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Does chocolate have an effect on heart health?

A recent study attempted to see if consuming chocolate improved heart health and reduced cardiovascular disease. Given how often I see that chocolate is considered a “healthy food,” it was good to see some actual peer-reviewed scientific research that addressed these claims.

You can assume that if this study showed that chocolate had a positive benefit to your heart health, all the major chocolate manufacturers would be running advertising claiming the benefit. Since they did not do that, you can assume that the study probably was negative.

As I usually do, I will provide you with the actual results of the study plus an analysis of the study itself. Sorry to break this to the reader, but chocolate is delicious, and it does not help your heart.

sweet chocolate bars on plate
Photo by Anete Lusina on

Chocolate and heart health paper

In a paper published on 7 June 2022 in the American Journal of Clinical Nutrition, Howard D. Sesso, ScD, MPH, Division of Preventative Medicine, Harvard Medical School, and colleagues developed the COcoa Supplement and Multivitamin Outcomes Study (COSMOS) study to examine the effects of chocolate and multivitamins on heart health. The COSMOS study also included research on the effects of chocolate and multivitamins on cognitive health and dementia. Still, those results are published in a separate paper which I will review in a separate article.

The researchers conducted a randomized, double-blind, placebo-controlled trial of cocoa extract supplementation and multivitamins for the prevention of cardiovascular disease and cancer among 21,442 US adults (12,666 women aged ≥65 y and 8776 men aged ≥60 y), free of significant cardiovascular disease and recently diagnosed cancer. The intervention phase was from June 2015 through December 2020.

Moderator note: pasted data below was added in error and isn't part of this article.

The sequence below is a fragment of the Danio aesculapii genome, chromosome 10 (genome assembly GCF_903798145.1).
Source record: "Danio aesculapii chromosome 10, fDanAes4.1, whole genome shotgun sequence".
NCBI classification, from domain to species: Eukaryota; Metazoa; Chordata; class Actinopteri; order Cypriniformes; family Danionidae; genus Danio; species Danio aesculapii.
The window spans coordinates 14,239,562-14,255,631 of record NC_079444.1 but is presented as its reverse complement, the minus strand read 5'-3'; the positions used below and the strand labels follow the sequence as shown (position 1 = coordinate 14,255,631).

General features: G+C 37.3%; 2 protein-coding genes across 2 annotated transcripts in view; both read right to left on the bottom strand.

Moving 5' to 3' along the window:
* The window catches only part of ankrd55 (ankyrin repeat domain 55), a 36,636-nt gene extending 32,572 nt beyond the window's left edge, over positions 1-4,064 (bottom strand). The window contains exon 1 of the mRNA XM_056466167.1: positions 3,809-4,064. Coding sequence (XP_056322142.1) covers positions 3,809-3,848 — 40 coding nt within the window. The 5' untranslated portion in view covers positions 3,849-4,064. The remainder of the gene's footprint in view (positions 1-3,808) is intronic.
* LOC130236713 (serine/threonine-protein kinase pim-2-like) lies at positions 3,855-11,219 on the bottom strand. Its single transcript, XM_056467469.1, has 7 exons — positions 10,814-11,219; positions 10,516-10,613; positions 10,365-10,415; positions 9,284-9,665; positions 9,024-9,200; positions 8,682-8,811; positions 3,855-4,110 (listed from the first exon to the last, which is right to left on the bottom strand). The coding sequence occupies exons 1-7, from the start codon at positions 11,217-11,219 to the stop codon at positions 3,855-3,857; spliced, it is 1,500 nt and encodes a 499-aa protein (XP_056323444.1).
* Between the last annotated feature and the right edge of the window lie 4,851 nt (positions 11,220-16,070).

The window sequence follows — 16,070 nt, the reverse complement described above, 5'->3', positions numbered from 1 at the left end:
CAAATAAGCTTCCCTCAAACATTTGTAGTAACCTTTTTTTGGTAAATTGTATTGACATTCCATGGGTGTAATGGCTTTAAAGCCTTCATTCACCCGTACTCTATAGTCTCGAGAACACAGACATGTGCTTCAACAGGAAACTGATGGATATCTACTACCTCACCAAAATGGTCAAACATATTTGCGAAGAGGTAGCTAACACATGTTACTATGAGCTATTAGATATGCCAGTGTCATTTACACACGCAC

There were four separate groups of participants — chocolate plus multivitamin, chocolate plus placebo, placebo plus multivitamin, and placebo plus placebo.

Before I continue, I want to make it clear that the participants in this clinical trial did not have a bag of M&Ms or Hershey’s bar as the chocolate supplement — they were given the supplement orally in a capsule that contained cocoa powder.

I am going to focus on the chocolate supplement data. Here are the key results:

  • The chocolate supplement on the risks of all-cause mortality — none.
  • Effect on the risk of total cardiovascular events — none.
  • Effect on the risk of myocardial infarctions (heart attacks) — none.
  • Effect on the risk of stroke — none.
  • Effect on coronary revascularization — none.
  • Effect on the risk of cancer — none.

The authors concluded:

Cocoa extract supplementation did not significantly reduce total cardiovascular events among older adults.

In a separate article that examined the data from the COSMOS study, the researchers reviewed the effects of multivitamins on cardiovascular outcomes and cancer. The same thing was found as they did with the chocolate analysis — there was no difference in the risk of cardiovascular disease or cancer from consumption of multivitamins.

photo of a chocolate dessert in a glass
Photo by Angela Khebou on


The study did show a 27% reduction in cardiovascular death in the chocolate group compared to the placebo. However, given that chocolate did not affect any of the cardiovascular outcomes, like stroke and heart attacks, I am not going to embrace that small finding.

I criticize nutritional studies because they cannot account for confounding data, selection bias, and other issues. Most importantly, most of these studies show correlation but fail to show causation.

Overall, this is an excellent study that uses a double-blind clinical trial to show us that chocolate and multivitamins don’t do much for your heart health. Stick to exercise and a good diet.


Michael Simpson
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